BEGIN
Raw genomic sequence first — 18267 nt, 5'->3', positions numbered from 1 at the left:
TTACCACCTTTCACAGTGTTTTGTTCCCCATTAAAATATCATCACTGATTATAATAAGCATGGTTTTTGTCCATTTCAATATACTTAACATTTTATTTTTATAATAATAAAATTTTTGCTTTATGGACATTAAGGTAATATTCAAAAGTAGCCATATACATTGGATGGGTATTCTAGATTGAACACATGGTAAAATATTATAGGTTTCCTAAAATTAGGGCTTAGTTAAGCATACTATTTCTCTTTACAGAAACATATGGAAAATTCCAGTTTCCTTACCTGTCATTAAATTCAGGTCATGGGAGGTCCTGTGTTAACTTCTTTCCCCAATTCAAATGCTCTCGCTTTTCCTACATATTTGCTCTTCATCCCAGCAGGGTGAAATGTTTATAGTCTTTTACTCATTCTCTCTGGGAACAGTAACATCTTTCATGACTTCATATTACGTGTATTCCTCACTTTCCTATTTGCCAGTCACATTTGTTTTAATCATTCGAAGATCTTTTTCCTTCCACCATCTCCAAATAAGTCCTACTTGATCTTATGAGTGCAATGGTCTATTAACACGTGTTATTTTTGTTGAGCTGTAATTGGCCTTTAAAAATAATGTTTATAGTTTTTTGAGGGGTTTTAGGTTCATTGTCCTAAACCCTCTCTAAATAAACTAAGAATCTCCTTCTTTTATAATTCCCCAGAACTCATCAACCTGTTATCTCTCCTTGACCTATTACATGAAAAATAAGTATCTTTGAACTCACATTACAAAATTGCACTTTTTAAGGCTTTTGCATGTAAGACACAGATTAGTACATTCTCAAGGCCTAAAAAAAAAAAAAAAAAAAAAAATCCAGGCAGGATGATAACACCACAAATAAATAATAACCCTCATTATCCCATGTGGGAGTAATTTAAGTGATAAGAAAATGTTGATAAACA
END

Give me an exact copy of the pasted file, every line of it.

Raw genomic sequence first — 18267 nt, 5'->3', positions numbered from 1 at the left:
TTACCACCTTTCACAGTGTTTTGTTCCCCATTAAAATATCATCACTGATTATAATAAGCATGGTTTTTGTCCATTTCAATATACTTAACATTTTATTTTTATAATAATAAAATTTTTGCTTTATGGACATTAAGGTAATATTCAAAAGTAGCCATATACATTGGATGGGTATTCTAGATTGAACACATGGTAAAATATTATAGGTTTCCTAAAATTAGGGCTTAGTTAAGCATACTATTTCTCTTTACAGAAACATATGGAAAATTCCAGTTTCCTTACCTGTCATTAAATTCAGGTCATGGGAGGTCCTGTGTTAACTTCTTTCCCCAATTCAAATGCTCTCGCTTTTCCTACATATTTGCTCTTCATCCCAGCAGGGTGAAATGTTTATAGTCTTTTACTCATTCTCTCTGGGAACAGTAACATCTTTCATGACTTCATATTACGTGTATTCCTCACTTTCCTATTTGCCAGTCACATTTGTTTTAATCATTCGAAGATCTTTTTCCTTCCACCATCTCCAAATAAGTCCTACTTGATCTTATGAGTGCAATGGTCTATTAACACGTGTTATTTTTGTTGAGCTGTAATTGGCCTTTAAAAATAATGTTTATAGTTTTTTGAGGGGTTTTAGGTTCATTGTCCTAAACCCTCTCTAAATAAACTAAGAATCTCCTTCTTTTATAATTCCCCAGAACTCATCAACCTGTTATCTCTCCTTGACCTATTACATGAAAAATAAGTATCTTTGAACTCACATTACAAAATTGCACTTTTTAAGGCTTTTGCATGTAAGACACAGATTAGTACATTCTCAAGGCCTAAAAAAAAAAAAAAAAAAAAAAATCCAGGCAGGATGATAACACCACAAATAAATAATAACCCTCATTATCCCATGTGGGAGTAATTTAAGTGATAAGAAAATGTTGATAAACA